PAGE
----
Safeco Title Ins. Co. v. Reynolds, 83-1517

Decision Date11 May 1984
Docket NumberNo. 83-1517,83-1517
Citation452 So.2d 45
PartiesSAFECO TITLE INSURANCE COMPANY, a foreign corporation, Appellant, v. Charles E. REYNOLDS and Marguerite E. Reynolds, his wife, Appellees.
CourtFlorida District Court of Appeals

Stephen D. Hughes, Largo, for appellant.

William H. Walker, St. Petersburg, for appellees.

RYDER, Acting Chief Judge.

Safeco Title Insurance Company (hereinafter Safeco), the insurer and defendant below, appeals the amended final judgment which denied its alternative motions for a new trial or remittitur; confirmed the jury verdict of $50,000.00 in damages as to the breach of title insurance contract claim; and granted the Reynolds, the insureds and plaintiffs below, attorney's fees and costs in the respective amounts of $20,000.00 and $5,854.00. The Reynolds cross-appeal those portions of the same judgment which denied their motion for new trial as to their negligence claim and approved that part of the jury verdict which found negligence but did not award them any damages as to that cause of action.

The only issues which merit extended discussion concern the propriety of the jury's damages awards. 1 Upon examination of the record and the applicable law, we agree the trial court erred in not granting Safeco's motion for remittitur and the Reynolds' motion for a new trial.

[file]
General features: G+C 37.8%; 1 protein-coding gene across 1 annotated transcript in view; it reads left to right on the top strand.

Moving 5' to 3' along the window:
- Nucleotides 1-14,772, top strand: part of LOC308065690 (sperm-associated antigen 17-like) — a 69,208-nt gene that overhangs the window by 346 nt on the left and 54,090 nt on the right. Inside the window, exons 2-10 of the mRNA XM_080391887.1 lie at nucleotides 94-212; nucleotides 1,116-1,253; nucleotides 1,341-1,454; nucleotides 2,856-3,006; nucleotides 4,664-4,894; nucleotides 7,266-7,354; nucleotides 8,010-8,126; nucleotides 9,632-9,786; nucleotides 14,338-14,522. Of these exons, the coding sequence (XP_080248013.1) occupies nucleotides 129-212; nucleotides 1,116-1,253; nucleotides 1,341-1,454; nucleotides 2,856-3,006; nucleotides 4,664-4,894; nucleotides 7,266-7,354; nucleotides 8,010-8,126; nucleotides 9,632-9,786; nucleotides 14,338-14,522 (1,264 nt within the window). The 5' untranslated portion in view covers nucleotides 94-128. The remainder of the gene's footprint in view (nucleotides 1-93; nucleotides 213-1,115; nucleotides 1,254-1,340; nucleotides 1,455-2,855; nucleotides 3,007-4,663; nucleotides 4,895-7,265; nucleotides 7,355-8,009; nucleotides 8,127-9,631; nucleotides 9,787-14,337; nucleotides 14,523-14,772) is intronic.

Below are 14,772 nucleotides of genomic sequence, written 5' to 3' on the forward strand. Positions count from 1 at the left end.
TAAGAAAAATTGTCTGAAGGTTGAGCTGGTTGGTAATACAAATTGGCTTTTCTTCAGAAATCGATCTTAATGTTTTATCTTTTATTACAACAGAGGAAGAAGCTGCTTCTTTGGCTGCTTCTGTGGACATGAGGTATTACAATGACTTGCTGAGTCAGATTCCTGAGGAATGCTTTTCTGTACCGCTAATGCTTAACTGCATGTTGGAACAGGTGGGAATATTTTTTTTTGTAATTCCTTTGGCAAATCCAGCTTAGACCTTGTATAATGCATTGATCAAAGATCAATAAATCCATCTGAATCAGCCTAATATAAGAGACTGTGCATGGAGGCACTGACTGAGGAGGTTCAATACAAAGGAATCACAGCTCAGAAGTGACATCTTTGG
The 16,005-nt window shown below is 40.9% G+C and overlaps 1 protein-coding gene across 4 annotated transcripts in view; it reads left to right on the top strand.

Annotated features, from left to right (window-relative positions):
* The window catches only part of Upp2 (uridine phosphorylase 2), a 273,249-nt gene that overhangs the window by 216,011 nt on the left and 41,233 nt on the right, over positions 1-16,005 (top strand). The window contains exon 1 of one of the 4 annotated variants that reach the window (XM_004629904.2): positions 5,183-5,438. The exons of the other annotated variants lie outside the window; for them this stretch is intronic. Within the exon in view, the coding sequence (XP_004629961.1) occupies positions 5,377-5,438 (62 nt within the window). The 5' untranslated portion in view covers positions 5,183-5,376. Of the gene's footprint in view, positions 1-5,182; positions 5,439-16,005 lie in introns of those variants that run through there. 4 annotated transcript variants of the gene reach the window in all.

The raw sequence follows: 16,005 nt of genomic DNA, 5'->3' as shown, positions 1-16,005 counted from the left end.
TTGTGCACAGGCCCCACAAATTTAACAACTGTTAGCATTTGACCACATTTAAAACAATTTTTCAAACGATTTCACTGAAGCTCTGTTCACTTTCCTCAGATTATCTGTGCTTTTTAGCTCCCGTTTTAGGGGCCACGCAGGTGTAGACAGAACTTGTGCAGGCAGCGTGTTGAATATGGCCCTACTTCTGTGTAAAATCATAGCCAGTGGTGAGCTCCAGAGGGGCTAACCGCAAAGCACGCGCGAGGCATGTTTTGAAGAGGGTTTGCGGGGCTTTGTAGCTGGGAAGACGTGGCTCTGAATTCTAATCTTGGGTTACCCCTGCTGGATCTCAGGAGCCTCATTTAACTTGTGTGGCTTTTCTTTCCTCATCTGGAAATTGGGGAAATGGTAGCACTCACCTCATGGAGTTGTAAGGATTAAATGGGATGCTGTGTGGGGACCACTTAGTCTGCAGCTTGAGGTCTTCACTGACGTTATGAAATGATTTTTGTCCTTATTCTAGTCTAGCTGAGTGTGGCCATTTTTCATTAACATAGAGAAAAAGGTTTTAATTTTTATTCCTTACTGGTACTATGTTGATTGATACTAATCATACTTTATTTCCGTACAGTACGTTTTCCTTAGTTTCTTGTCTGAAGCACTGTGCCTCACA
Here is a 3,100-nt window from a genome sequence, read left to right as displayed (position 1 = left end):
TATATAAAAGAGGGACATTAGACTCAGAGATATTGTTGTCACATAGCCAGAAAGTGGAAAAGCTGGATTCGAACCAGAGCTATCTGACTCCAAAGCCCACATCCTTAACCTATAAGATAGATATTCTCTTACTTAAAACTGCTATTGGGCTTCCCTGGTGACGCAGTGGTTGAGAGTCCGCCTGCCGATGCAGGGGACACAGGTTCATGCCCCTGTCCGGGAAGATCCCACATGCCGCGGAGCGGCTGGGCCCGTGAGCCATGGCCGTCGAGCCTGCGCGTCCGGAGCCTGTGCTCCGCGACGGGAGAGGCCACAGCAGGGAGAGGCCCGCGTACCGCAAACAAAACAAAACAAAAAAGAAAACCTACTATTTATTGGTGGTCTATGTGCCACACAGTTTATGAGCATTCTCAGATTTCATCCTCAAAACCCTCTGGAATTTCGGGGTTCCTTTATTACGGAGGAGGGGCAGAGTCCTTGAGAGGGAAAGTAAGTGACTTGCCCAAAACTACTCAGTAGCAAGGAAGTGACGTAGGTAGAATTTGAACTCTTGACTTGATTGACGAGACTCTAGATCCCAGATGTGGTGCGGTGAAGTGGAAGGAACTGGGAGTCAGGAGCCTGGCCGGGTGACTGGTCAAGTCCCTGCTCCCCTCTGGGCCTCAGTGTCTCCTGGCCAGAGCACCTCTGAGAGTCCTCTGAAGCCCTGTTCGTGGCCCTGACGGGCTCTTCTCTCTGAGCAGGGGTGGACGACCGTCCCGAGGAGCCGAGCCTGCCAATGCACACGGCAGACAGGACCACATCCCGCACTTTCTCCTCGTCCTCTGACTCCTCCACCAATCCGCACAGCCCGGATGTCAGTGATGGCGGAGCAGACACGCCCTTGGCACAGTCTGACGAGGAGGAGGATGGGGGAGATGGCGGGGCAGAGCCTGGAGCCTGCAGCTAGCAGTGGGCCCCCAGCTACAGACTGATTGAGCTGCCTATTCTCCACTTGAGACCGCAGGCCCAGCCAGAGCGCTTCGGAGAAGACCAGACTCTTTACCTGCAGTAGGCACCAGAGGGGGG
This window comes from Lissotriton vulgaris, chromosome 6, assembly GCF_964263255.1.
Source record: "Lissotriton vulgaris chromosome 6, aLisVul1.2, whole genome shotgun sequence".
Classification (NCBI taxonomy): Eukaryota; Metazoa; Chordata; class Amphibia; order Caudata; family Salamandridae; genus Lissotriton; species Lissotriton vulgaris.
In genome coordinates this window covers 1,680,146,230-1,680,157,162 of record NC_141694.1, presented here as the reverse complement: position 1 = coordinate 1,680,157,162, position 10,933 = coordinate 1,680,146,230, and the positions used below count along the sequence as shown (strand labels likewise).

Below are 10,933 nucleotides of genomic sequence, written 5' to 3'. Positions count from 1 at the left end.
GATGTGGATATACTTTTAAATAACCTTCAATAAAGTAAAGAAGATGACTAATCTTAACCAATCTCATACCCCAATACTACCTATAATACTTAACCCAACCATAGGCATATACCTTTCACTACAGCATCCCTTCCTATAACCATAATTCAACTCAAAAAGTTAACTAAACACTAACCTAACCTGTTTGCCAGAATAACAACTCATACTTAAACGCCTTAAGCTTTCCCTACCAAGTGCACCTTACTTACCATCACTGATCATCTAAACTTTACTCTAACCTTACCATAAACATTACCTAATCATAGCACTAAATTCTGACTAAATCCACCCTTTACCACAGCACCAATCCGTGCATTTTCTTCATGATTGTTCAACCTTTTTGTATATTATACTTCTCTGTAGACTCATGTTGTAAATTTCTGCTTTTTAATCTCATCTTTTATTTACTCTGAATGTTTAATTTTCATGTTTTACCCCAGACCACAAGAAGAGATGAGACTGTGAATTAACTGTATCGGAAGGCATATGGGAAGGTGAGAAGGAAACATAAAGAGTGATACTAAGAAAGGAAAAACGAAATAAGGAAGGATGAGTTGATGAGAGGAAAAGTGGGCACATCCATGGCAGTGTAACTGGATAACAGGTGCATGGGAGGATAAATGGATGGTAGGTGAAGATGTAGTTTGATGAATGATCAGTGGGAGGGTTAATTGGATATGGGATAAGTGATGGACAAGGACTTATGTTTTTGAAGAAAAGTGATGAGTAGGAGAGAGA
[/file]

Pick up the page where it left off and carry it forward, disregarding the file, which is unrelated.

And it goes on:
In their original complaint, the Reynolds sought to recover damages they allegedly suffered due to Safeco's failure to disclose the existence of a duly recorded easement 2 and reciprocal parking agreement 3 which they alleged had a "substantial negative effect upon the market value" of their property. (Emphasis supplied). In an amended complaint filed by the Reynolds, they added a second count to their action which alleged they had "suffered business and commercial losses, including without limitation, the past, present and future loss of income and diminished the value of plaintiffs' investment, together with general damages" as the proximate result of Safeco's negligence in failing to make the required disclosures.